"a fish, a barrel, and a smoking gun"
for 19 March 1996. Updated every WEEKDAY.

Learning To Fly



When a fat pheasant rises from

the wheat, it's hard not to pull

out the shotgun. The real-life

scrawlings of Web diarists

certainly offer an easy enough

target, but after the umpteenth

sluggish bird drifts into

sight, we start to

question our need to pull the

trigger. "I was out of cereal

this morning, so I had to open

the box of emergency oatmeal...

Oatmeal doesn't wake you up the

same way Frosted Mini-Wheats

do... " There's nothing

especially offensive about such

prose - who hasn't had their

mellow harshed by an equally

trivial breakfast event - but

why do people make these

parables of morning malaise

public domain? And why do we

read them once they're there?



To be sure, diary websites

reflect a turning point for

their writers. We all wanted to

be rock celebs at some point -

aloofly sucking on Lucky Strikes

while some reporter from Spin

asked us about our drug

problems and our interior

decorator-cum-dealer. But once

we grew older, it became clear

that no one was going to ask us

shit. The quarter hour we were

promised went the way of the

dollar before it - sometime in

the 80s, the price of fame got

devalued. The number of talk

shows increased while the

significance of joshing around

with Johnny-Jay-Arsenio-Chevy-

Joan-Jon-Dave went down.



Left to either accept their

insignificance or rage against

the magazine, a proud and

courageous few chose the latter.

These gonzo journal-ists

scattered the contents of their

lives across the information

highway and now simply wait for

rubberneckers to crane for a

view of the twisted wreckage of

their minds - or, more commonly,

their last five meals.


[Justin Allyn Hall]

While a running commentary on

anyone's life might seem mundane

("Watched the end of a bad

made-for-TV movie and fell

asleep."), these passages have

the same illicit and

inexplicable appeal of

eavesdropping - and once we

start, we can't stop. Naturally,

our fascination increases

exponentially with the degree

to which the diarist's headshot

makes our palms sweat. Such

sites also provide an excellent

opportunity to keep up with the

Joneses, especially since we can

tune in to see how they stack up

on a regular basis. Think things

are going badly? Read on: "An

hour later I'm back in the room.

The 5 grand is gone."


[41-Year-Old Virgin]

Besides, condemning the

exhibitionism in a Web diary is

like bringing Scrabble to an

orgy. TV's Funniest Home Videos,

Oprah, Cops, and The Real World

have proven incontrovertibly

that there is no such thing as a

"private life" anymore. A star's

squeals to the contrary are

nothing more than an attempt to

claim a level of dignity that no

longer even exists.


[Paper Doll]

Overexposure may seem

wrong-headed now, but people

scoffed at the first bikini,

too. After all, the net is like

an unclaimed Mr. Microphone. If

it's just sitting there, you're

gonna pick it up and start

spouting. And why sing yet

another chorus of "Jesse's Girl"

when you can poetry slam?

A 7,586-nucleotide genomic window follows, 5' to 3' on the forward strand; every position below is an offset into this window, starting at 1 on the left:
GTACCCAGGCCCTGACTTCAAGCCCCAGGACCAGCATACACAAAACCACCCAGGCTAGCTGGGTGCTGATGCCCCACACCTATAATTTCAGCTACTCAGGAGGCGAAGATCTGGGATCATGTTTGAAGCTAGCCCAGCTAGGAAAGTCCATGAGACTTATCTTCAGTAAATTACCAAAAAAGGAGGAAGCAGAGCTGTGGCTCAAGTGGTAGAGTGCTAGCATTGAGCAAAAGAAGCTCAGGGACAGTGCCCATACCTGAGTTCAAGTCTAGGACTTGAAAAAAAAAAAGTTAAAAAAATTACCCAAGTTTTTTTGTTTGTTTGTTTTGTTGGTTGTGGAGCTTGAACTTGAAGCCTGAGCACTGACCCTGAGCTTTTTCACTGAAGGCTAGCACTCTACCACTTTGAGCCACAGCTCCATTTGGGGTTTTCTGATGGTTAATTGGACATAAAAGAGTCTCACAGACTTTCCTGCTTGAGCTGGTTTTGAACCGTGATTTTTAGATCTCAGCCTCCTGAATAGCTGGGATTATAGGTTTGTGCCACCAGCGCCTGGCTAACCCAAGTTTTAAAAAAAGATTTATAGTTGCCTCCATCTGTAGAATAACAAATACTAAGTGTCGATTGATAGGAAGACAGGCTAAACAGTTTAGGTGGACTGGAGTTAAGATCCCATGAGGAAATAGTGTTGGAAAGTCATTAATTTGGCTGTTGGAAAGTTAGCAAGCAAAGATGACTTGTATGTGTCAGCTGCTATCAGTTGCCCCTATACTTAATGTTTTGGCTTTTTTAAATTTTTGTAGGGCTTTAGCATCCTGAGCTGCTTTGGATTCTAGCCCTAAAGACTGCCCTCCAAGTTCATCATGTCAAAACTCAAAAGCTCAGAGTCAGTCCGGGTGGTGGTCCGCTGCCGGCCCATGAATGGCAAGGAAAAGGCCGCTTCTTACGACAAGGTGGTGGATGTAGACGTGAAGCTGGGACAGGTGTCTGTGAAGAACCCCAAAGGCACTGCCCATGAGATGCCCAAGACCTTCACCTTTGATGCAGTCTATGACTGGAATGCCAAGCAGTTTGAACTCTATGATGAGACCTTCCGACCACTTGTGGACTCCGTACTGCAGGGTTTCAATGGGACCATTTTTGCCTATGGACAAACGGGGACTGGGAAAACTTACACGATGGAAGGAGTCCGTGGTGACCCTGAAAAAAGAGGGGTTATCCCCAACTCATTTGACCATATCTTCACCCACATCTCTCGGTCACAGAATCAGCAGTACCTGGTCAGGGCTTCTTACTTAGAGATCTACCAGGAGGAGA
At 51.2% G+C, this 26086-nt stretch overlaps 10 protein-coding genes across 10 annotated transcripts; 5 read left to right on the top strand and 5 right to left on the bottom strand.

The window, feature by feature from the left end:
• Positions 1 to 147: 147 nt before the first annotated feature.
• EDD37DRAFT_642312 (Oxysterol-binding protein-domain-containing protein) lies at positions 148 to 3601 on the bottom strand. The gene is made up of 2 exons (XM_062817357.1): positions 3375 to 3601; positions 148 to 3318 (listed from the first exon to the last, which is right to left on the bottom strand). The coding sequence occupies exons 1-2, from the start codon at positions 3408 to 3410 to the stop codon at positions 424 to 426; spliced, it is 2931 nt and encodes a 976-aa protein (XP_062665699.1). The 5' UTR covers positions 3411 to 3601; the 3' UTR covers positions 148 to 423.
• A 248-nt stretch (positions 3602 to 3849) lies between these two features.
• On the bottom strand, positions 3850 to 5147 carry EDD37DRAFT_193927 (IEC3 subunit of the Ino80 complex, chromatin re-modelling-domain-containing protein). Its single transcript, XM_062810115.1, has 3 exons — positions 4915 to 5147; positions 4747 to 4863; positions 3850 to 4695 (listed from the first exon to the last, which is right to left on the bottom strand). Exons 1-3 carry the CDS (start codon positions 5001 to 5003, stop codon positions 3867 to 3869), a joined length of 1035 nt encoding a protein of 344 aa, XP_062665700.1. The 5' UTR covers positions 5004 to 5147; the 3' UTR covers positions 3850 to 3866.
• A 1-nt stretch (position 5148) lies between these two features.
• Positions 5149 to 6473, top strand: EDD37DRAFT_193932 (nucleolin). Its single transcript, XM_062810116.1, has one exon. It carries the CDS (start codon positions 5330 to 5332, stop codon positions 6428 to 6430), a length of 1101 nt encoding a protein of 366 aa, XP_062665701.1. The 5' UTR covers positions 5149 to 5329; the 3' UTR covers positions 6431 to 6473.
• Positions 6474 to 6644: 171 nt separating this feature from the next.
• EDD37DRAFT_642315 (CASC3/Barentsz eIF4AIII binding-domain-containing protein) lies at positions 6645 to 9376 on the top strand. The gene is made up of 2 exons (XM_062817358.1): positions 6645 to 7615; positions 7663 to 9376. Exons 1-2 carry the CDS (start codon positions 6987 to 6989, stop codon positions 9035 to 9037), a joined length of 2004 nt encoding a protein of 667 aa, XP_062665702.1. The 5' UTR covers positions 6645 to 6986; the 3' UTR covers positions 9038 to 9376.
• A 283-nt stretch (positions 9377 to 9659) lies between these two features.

There's plenty of heavily-edited

creative content in the world -

where else are you going to find

this level of realism?


[Federal Writers]

Of course, there's no way to be

certain whether or not the

stories we read are true - maybe

they stem from a fiction

workshop, or a cathartic

alternate reality, or a

well-intentioned governmental

intervention. And even if they

are true, trying to be utterly

unselfconscious in your material

when it's globally available is

like pretending the window is a

mirror - so maybe we shouldn't

be surprised when people start

throwing rocks.


[A Parody of Justin's Life]

That said, Web diaries are the

ultimate digital litmus test -

of the reader. If we find

ourselves crying more easily

during an AT&T commercial than

while reading a particularly sad

Web entry, it's clear that our

well of emotion has been cashed

out, its currency replaced by

mood Monopoly money.


[The Diary Project]

But when we enter into the

examination of counterfeit

motivation, diary sites

themselves shouldn't be

forgotten. After enough harsh

email about some slice of bad

behavior (or complaints that

there's not enough of it), who's

to say the author won't bow to

audience pressure? The diary

home page mainlines feedback

until you can't choose a shampoo

without hearing either jeers or

"You go girl!" - the psychic

equivalent of a Ricki Lake



[Parker Lee]

But that's not all bad, is it?

Paranoia is the illusion of

choice for many bright young

netlings. The world is much more

exciting when you think it

revolves around you, and most

can't get that feeling without a

heavy dose of narcotics.


Everyone knows that all the

world's a stage, but the camera

only rolls for those who turn it

on. So what are you waiting for?


[Natalie Engel]

While some of these memoirists

leave a trail of HTML that a

smart publisher would be wise to

follow, our admiration - truth

be told - heads more

consistently in the direction of

their courage than their craft.

What with Wack-a-Mole criticism

becoming the Webzine norm, these

would-be Anais Nins are

stretching their wings to take

off into the air despite the

sound of gunshots in the

distance. Less adventurous

webizens can pour down a few

Buds and reload their guns all

day long, but they ain't never

gonna fly.

courtesy of Polly Esther